Wind sensitive crops such as citrus, gooseberries, raspberries, blueberries etc would greatly benefit from a windbreak to prevent the young plants from breaking, foliage abrasion and also from flowers on older plants being damaged by strong or gusty winds. 

Some farmers erect 6m, 9m or even 12m high plastic net systems to protect their crops from wind damage. These nets, cables and anchor systems are expensive and only last a few years before they need to be repaired or replaced. Synthetic products such as these can also have detrimental effects to the environment. 

A good alternative is to plant a living hedge that can grow naturally, slowing down wind, minimizing gusts, but also creating a natural habitat for birds and other animal life, absorbing CO2, preventing soil erosion and adding more life to the land area. 

The main impact of a windbreak is to reduce mean wind speed near the surface. Acting as a porous barrier to the flow, the windbreak creates a small region of wind reduction on the windward side and a low-speed, turbulent wake zone followed by a region of gradual wind speed recovery in the lee, as shown in Figure 1.

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Figure 1.

 

Another use of the Elderberry tree

In addition to some of the abovementioned benefits, a plant such as the elderberry can also provide flowers and fruit which can be used as a secondary crop compared the primary crop which it protects from wind damage. The elderberry grows in almost all soils and is salt and frost tolerant. It is a vigorous, evergreen and easy growing shrub that can grow more than 2m per year to a height of up to 9m tall. If the elderberry is planted 1m to 1.5m apart in the row, it will form a thick hedge making it ideal for a natural windbreak. Some farmers even plant 1.5m apart in the row with a double row approximately 1.5m from the second row, planting the second row’s plant in the centre (gap) of the first row’s plants to form an even better wind break such as in Figure 2 below.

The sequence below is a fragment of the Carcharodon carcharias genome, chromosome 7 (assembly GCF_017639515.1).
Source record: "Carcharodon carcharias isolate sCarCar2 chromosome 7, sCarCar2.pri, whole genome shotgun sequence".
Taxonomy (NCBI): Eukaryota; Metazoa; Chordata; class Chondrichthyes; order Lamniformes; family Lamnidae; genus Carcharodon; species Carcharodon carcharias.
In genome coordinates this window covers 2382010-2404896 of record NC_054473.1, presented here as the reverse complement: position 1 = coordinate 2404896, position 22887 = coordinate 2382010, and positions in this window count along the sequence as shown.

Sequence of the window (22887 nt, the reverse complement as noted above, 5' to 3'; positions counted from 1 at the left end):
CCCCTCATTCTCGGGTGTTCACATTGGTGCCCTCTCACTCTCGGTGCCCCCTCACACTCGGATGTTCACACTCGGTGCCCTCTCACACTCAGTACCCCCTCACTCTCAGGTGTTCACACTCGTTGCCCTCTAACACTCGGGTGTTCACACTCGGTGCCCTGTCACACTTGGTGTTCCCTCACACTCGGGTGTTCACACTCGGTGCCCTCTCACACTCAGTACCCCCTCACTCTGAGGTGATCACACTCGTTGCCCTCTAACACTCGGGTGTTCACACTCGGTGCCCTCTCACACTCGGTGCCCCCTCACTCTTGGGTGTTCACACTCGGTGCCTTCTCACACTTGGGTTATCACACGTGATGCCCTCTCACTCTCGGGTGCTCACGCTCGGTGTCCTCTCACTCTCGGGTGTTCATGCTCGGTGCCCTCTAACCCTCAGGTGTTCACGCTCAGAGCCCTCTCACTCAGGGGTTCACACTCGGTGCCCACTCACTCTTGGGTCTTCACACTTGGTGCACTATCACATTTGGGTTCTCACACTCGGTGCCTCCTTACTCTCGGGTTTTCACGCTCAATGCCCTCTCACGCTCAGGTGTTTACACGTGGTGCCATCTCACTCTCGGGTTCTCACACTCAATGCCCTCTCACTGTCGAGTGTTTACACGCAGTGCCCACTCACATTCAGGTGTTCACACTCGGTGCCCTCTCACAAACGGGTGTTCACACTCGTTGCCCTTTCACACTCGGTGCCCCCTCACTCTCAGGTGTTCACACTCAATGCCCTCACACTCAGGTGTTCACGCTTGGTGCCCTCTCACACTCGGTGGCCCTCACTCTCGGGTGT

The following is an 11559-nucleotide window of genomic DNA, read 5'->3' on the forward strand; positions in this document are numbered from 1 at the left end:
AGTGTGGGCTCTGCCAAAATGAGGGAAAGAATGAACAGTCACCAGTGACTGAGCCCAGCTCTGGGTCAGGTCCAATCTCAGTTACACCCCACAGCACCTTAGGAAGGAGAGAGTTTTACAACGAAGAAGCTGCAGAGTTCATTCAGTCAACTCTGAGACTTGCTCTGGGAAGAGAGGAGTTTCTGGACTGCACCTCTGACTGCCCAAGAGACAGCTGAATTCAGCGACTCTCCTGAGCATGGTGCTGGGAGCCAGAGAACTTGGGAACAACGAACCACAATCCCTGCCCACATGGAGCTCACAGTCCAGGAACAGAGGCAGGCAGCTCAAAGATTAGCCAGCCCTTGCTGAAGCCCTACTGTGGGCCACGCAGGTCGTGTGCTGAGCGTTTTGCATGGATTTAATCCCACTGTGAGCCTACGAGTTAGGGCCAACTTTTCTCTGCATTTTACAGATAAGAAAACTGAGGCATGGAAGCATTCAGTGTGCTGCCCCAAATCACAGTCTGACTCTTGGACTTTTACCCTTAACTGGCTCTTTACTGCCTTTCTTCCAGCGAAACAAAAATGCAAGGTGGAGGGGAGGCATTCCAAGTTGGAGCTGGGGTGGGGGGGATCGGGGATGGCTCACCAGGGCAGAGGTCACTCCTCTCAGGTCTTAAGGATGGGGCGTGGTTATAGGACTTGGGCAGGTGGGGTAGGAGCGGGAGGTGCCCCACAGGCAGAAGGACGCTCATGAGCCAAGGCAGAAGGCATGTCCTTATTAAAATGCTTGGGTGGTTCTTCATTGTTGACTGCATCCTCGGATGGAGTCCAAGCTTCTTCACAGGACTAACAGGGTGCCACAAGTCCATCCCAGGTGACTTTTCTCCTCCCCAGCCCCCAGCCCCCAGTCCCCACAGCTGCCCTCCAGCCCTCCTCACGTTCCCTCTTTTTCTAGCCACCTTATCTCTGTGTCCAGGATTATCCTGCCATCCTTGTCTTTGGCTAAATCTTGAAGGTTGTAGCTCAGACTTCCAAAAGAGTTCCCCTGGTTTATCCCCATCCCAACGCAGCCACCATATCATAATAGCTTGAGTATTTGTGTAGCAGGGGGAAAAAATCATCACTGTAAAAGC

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Figure 2

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Figure 3 (example of a natural wind break)

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Figure 4 (example multiple wind breaks)

 

Humidity

Humidity, the water vapor content of the air, is a major factor in the regulation of crop microclimate. Decreases in turbulent mixing reduce the amount of water vapor transported away from surfaces in the sheltered area. As a result, humidity and vapor pressure gradients are generally greater in shelter both during the day and at night (study done by McNaughton, 1988). As water vapor is a strong absorber of infrared radiation, higher humidity levels in shelter tend to protect the crop from radiative heat losses, reducing the potential for frost.

 

Elderberry plants and prices

Below are two examples of our elderberry plants. The prices on the 3L size pot plants vary between R61.20 and R86.95 ex VAT depending on the order quantity and the hardened off seedlings (plugs) are between R16.40 and R18.85 ex VAT each. There is a minimum order quantity of 500 for the elderberry plugs. The plugs are hardy and can be planted directly into the soil. No minimum order quantity for the larger 3L plants.

 

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3L pot size elderberry plant

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Elderberry hardened off seedlings (plugs)

 

 

For more information on growing elderberry plants visit our website at

http://berriesforafrica.co.za/our-berry-plants/elderberry/

The Berries For Africa team, 

info@berriesforafrica.co.za

Leander: 084 513 6886